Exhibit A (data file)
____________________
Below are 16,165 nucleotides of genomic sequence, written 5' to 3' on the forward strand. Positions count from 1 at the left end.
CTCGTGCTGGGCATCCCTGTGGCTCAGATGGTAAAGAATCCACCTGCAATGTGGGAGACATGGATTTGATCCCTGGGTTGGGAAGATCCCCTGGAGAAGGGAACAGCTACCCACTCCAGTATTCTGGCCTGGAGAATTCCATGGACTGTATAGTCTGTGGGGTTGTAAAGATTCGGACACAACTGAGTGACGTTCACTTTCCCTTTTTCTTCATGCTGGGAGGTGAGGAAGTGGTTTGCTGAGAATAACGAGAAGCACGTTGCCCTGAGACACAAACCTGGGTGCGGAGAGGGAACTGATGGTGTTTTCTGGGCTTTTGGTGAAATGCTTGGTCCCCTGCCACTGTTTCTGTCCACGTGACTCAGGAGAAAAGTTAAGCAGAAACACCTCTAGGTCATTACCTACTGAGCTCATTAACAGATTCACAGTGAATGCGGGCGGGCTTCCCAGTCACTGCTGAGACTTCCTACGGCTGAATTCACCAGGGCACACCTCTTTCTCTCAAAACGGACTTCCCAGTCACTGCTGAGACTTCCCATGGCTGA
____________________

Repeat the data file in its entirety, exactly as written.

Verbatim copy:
Below are 16,165 nucleotides of genomic sequence, written 5' to 3' on the forward strand. Positions count from 1 at the left end.
CTCGTGCTGGGCATCCCTGTGGCTCAGATGGTAAAGAATCCACCTGCAATGTGGGAGACATGGATTTGATCCCTGGGTTGGGAAGATCCCCTGGAGAAGGGAACAGCTACCCACTCCAGTATTCTGGCCTGGAGAATTCCATGGACTGTATAGTCTGTGGGGTTGTAAAGATTCGGACACAACTGAGTGACGTTCACTTTCCCTTTTTCTTCATGCTGGGAGGTGAGGAAGTGGTTTGCTGAGAATAACGAGAAGCACGTTGCCCTGAGACACAAACCTGGGTGCGGAGAGGGAACTGATGGTGTTTTCTGGGCTTTTGGTGAAATGCTTGGTCCCCTGCCACTGTTTCTGTCCACGTGACTCAGGAGAAAAGTTAAGCAGAAACACCTCTAGGTCATTACCTACTGAGCTCATTAACAGATTCACAGTGAATGCGGGCGGGCTTCCCAGTCACTGCTGAGACTTCCTACGGCTGAATTCACCAGGGCACACCTCTTTCTCTCAAAACGGACTTCCCAGTCACTGCTGAGACTTCCCATGGCTGA